Not-for-profitYear launched: 2008
Country of Operation
Target income level
- Bottom 20%
- Primary care
SummaryE-swasthya is a Social Initiative of Primal Healthcare Limited, a first-of-its-kind telemedicine-based model for providing primary care in Rajasthan, India that aims to address the absence of doctors.
Only 30% of Indians have access to modern medicine and Piramal e-Swasthya was created to explore ways to dramatically increase that number while building a profitable business model. Our dream is to democratise healthcare and give the average Indian access to what many consider a luxury today
Key program components
The project has the following components:
Piramal Swasthya Sahayika (PSS): are local literate women who act as the communication link between the patient and the doctor. The women undergo a rigorous training program in which they learn to collect simple diagnostic information and provide preventive medicine, first-aid and customer service. These women are given a medical kit, marketing material and a mobile phone. They are then assisted in setting up a tele-clinic (PSS Centre) at their own homes.
During a consultation, a PSS records patient history through a simple one-page form, measures vitals such as blood pressure, temperature, weight and then calls a remote paramedic based out of a call center in a city (currently Jaipur, India). This process takes close to 5-7 minutes per patient.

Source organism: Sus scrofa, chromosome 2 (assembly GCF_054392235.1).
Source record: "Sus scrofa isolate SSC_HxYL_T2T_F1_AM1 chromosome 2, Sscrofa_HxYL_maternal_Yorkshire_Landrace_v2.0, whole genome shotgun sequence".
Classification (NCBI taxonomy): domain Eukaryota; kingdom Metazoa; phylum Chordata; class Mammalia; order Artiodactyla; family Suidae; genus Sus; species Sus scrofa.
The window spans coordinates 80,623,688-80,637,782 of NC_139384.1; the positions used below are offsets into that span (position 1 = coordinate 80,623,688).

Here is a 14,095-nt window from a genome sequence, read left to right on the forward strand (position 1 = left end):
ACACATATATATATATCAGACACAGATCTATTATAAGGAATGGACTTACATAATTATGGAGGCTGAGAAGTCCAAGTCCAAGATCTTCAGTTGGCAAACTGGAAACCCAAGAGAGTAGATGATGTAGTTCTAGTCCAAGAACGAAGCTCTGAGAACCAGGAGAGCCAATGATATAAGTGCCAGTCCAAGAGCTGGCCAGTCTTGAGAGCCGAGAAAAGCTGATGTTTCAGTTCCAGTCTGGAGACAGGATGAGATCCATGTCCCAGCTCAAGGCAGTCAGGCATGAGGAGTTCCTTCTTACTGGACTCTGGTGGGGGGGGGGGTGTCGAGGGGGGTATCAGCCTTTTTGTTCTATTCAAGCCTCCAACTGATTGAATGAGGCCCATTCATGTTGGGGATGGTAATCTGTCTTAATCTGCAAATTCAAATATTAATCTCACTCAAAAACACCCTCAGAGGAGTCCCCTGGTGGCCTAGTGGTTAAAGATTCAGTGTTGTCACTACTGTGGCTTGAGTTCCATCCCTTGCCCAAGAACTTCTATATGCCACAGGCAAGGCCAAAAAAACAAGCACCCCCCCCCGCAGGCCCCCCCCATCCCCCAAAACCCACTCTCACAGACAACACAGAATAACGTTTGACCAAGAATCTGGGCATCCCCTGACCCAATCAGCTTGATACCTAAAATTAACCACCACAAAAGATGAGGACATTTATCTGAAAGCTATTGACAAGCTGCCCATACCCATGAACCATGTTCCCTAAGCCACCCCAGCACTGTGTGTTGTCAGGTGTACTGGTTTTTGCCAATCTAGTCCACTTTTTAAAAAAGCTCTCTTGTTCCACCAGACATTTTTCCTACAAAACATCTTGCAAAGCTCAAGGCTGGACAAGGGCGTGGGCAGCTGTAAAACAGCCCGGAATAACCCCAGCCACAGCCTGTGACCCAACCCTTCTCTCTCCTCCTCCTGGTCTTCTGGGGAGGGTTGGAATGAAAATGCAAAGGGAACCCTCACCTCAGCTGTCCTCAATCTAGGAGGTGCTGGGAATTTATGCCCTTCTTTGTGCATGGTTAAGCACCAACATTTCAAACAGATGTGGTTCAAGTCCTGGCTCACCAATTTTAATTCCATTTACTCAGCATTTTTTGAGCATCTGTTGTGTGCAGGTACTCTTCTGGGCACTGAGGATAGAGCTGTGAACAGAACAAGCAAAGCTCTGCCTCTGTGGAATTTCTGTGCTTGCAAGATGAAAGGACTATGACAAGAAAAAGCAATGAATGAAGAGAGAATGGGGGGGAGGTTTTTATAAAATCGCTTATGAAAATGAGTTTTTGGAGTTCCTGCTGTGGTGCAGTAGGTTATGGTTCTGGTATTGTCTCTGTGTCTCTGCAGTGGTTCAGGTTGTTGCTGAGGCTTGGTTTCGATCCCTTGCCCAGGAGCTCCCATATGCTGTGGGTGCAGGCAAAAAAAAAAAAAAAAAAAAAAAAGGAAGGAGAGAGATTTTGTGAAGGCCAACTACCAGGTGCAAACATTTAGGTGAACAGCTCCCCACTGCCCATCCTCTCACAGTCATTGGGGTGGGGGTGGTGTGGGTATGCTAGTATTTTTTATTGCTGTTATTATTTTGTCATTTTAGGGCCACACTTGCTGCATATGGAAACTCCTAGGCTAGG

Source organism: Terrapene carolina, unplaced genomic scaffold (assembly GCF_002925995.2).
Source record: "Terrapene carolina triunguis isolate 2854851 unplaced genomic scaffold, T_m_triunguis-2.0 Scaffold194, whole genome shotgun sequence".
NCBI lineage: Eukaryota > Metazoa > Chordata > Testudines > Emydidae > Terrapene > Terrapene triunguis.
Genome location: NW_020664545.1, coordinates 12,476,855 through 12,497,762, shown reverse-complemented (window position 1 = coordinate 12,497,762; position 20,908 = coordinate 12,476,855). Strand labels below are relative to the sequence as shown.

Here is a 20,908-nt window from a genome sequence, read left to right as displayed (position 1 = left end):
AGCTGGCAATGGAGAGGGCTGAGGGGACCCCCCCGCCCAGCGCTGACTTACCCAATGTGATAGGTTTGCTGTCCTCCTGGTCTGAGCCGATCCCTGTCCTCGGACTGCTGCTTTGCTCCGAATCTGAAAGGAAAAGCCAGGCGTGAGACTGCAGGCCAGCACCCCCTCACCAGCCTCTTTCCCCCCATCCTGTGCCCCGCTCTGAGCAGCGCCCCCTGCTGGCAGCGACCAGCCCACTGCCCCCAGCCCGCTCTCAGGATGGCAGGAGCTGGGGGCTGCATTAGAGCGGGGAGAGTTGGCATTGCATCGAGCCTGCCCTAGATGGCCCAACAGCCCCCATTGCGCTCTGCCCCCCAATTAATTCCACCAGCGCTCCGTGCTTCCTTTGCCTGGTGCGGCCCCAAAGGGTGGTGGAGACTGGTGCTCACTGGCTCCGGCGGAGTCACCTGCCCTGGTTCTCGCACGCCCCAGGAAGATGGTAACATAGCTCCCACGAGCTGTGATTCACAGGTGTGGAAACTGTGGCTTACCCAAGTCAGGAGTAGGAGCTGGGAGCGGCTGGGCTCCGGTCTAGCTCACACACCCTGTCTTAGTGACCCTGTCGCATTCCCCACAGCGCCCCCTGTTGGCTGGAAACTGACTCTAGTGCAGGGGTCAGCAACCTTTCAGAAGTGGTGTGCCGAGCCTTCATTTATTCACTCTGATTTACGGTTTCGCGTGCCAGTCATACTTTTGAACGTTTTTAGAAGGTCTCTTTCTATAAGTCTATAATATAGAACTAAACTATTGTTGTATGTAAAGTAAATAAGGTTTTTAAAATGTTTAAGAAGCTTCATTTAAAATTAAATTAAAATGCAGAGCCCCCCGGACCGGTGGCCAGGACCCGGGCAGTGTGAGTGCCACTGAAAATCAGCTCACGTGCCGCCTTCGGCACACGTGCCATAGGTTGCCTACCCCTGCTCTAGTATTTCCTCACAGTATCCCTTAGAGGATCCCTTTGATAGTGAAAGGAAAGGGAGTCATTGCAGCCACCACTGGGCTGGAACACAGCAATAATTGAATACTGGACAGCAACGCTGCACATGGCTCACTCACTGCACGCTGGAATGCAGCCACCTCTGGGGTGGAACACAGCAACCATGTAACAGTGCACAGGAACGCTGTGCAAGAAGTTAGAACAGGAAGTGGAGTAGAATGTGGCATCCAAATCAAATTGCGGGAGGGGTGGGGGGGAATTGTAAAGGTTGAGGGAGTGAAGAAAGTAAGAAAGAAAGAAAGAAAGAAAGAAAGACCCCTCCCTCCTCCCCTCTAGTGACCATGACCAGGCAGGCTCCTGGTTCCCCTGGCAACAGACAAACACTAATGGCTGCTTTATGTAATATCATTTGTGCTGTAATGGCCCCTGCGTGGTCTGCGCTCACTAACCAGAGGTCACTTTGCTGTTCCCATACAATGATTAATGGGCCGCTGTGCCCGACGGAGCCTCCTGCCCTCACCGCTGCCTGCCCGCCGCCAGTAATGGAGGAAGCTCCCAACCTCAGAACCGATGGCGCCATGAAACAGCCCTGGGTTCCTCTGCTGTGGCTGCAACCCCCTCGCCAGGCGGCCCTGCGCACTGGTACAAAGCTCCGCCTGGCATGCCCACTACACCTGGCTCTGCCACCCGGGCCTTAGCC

Call Centre Paramedics: After talking to and examining the patient, the health care worker communicates this diagnostic data through a cell-phone to centralized call centre paramedics. The paramedics are mainly graduates who have been trained to use a Clinical Decision Support System (CDSS) to diagnose the problem. As prompted by the software, the paramedic asks a series of questions to the health worker, who in turn asks the same to the patient. The responses are communicated back to the paramedics.
CDSS: Based on the data made by paramedics, CDSS gives a provisional diagnosis and prescription. CDSS can process over 70 ailments. This takes a total of 5 minutes.
Doctor: One doctor per every six to seven paramedics reads through the diagnosis given by CDSS and edits as necessary. At this point, the patient call is live and the doctor can talk to him/her, the PSS or the paramedic if needed. This is currently observed only in 10-15 percent of the cases. The doctor then approves or modifies the diagnosis and prescription provided by the CDSS. This is vocally transmitted to the patient through the health worker, and the doctor spends about 45-60 seconds in this process. A SMS is also sent to the health worker and the patient. This makes the entire process at the Call Centre to 7 minutes. The total cost of treatment is between Rs.30 - Rs.50, depending on the medical condition.
The PSS Centre is also a village-level pharmacy stocked with medicines necessary to fill the basic prescriptions recommended by the call centre. The health care worker also conducts preventive health workshops, which generate awareness about issues such as sanitation, nutrition and first aid. This model provides reliable, high quality health care at a villager's doorstep through cutting-edge technology developed from sophisticated diagnostic protocols. This program now operates with an annual budget of $500,000.
As of February 2011, PSS has treated 40,000 patients in 200 villages.
This Database at a Glance features analysis from Morgan K. Benson and Cynthia Charchi
- Piramal Healthcare LimitedFor-profit